Director: William A. Levy
Screenplay: Michael Oâ€™Rourke
Starring: Ron Palillo, Abigail Wolcott, Carel Trichardt, Petrea Curran, Evan J. Klisser
Format: Blu-ray/DVD combo
Running Time: 91 Mins
Release Date: 03/02/14
Reviewed by Guy Adams
The second of Arrowâ€™s new Blu-ray/DVD combo packs, released exclusively through Amazon at the start of February, sees another exploitation movie granted their usual grace and care.
HELLGATE was shot in South Africa by William A. Levy, a man who is to cinema what sugar-free Gummi Bears are to bowels. An extensive interview with Levy is available as one of the special features and provides much fun and awkwardness, most especially when interviewer Calum Waddell refuses to let Levy off with his casual summation of South Africa under apartheid.
Levyâ€™s attitude towards the film, and the horror genre in general is not flattering and many of his comments come off as excuses rather than endorsements. Though I sympathise, itâ€™s hard not to do the same in this review. He doesnâ€™t consider acting important in a horror movie, a genre he clearly dislikes, and considers his main job here was to convince the audience that the predominately South African cast could manage an American accent. I have always believed that it is important to judge a film on whether it succeeds in achieving what it sets out to do. Using Levyâ€™s mission statement then, this movie is a moderate success.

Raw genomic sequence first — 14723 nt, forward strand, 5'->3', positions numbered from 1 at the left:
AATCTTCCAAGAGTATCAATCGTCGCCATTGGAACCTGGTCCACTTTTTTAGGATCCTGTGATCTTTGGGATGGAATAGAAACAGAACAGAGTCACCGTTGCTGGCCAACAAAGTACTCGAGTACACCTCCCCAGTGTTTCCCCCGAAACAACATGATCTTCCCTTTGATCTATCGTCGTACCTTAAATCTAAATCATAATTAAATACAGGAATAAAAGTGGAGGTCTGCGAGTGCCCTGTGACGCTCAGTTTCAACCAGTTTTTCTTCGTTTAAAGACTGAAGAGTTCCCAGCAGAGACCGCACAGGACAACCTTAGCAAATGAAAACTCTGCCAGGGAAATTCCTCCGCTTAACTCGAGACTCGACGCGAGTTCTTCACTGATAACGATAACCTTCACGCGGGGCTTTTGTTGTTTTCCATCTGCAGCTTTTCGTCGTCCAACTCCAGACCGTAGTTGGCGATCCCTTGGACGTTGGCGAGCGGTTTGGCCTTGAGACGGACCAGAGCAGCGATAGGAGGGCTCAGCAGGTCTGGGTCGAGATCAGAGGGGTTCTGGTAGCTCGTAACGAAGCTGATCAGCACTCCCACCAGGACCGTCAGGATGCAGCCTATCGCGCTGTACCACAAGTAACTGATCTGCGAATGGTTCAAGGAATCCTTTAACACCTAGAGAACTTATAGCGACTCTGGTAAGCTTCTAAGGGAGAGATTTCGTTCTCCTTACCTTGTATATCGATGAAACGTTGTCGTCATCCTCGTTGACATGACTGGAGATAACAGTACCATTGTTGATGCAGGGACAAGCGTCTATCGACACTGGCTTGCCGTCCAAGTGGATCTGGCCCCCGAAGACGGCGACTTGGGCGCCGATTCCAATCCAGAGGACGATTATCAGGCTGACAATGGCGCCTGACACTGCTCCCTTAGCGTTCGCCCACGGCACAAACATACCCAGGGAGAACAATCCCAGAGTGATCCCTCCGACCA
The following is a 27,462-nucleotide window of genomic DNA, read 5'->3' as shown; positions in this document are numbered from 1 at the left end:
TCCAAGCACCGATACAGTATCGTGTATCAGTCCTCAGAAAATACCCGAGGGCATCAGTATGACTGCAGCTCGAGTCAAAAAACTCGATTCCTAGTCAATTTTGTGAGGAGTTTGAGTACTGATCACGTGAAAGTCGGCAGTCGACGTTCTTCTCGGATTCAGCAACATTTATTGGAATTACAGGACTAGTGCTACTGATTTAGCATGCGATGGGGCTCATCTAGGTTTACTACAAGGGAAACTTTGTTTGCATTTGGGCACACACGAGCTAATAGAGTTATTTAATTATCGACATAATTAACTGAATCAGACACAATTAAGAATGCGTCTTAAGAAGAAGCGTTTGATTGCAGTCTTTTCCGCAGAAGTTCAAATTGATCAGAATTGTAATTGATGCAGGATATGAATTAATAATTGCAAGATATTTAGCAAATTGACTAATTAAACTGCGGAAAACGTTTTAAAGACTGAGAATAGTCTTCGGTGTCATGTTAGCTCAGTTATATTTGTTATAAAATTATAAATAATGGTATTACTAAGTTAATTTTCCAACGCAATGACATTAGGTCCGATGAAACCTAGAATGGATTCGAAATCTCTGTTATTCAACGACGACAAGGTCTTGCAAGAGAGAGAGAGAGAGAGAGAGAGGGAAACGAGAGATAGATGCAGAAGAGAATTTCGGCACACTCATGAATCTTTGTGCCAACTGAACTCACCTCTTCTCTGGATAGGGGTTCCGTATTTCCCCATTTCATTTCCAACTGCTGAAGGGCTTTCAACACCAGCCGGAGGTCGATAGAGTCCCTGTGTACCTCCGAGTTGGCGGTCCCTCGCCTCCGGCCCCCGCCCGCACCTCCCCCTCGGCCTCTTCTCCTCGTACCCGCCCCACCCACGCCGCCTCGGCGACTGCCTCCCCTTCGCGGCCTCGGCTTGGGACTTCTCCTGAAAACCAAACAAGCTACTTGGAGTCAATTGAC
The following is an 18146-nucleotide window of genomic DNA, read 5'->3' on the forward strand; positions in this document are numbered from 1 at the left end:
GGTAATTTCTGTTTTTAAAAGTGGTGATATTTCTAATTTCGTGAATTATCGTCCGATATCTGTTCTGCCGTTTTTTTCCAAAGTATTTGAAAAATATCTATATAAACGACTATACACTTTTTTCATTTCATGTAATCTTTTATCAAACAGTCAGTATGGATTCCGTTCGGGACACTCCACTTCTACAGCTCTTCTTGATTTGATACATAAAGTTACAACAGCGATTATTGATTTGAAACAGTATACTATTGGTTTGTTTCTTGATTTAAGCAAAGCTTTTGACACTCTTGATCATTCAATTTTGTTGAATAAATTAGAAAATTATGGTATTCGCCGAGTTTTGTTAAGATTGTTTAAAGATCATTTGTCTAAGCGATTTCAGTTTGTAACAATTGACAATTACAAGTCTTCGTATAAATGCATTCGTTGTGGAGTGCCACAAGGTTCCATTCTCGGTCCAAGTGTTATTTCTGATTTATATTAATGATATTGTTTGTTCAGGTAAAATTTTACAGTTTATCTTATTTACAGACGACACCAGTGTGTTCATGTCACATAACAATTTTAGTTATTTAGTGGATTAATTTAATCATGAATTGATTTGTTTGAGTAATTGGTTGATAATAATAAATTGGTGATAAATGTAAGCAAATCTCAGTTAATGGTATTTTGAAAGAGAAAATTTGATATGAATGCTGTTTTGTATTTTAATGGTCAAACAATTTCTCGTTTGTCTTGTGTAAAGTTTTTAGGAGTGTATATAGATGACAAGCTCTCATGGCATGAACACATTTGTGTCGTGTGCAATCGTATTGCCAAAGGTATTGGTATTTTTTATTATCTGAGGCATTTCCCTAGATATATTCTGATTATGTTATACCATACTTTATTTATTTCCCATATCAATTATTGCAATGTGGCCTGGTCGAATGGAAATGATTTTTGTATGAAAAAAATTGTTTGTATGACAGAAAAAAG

Allowing ourselves the luxury of looking for a bit more from HELLGATE than itâ€™s castâ€™s ability to master an accent, that success begins to wilt.
HELLGATE is an utterly absurd soup of ideas stirred up and microwaved to a tepid but tolerably edible temperature. A young woman killed by a biker gang is resurrected by her grieving father using a special effect. Weirdness ensues. A cardboard township is filled with rejects from CARNIVAL OF SOULS and our heroic pair of â€˜Americanâ€™ couples flit between having sex and investigating the weirdness.
At the time of the filmâ€™s production, Token Actual American, Ron Palillo was most famous for his star turn in US sitcom WELCOME BACK, KOTTER. These days heâ€™s most famous for playing Arnold Horshack in WELCOME BACK, KOTTER, a US sitcom. Which is a sad but terribly common situation for an actor. Still, it could be worse, he could be most famous for this, where he moons over the hypnotic attentions of a dead woman. In truth, heâ€™s clearly a man of considerable talent as he sells every scene heâ€™s in, bringing charm and good humour to a film that sorely needs it.
HELLGATE is perfectly watchable in that way that bad horror movies can be but, whereas itâ€™s sister release HELL COMES TO FROGTOWN knows exactly what itâ€™s doing, swaggering across the screen with self-mockery and good humour, Levyâ€™s disinterest in his own movie does show in the finished product. The script is nonsense (not an insurmountable problem in this genre) but the setpieces have an unreliable hit rate, for every moment of genuine schlock fun there is an equal moment of flatness. Itâ€™s hard to blow up a building and make it look uneventful but Levy manages it. Perhaps the building was concentrating too hard on its accent rather than its performance.
The special features are actually more enjoyable than the main feature. The previously mentioned interview with Levy being particularly compelling in ways that are not flattering towards its subject. Howard S. Berger offers an excellent overview of Leveyâ€™s career in â€˜Alien Invasion, Blaxploitation and Ghost-Busting Mayhemâ€™. Finally, Kenneth Hall, writer of Full Moonâ€™s PUPPET MASTER movies talks about the direct-to-video boom of the eighties and nineties.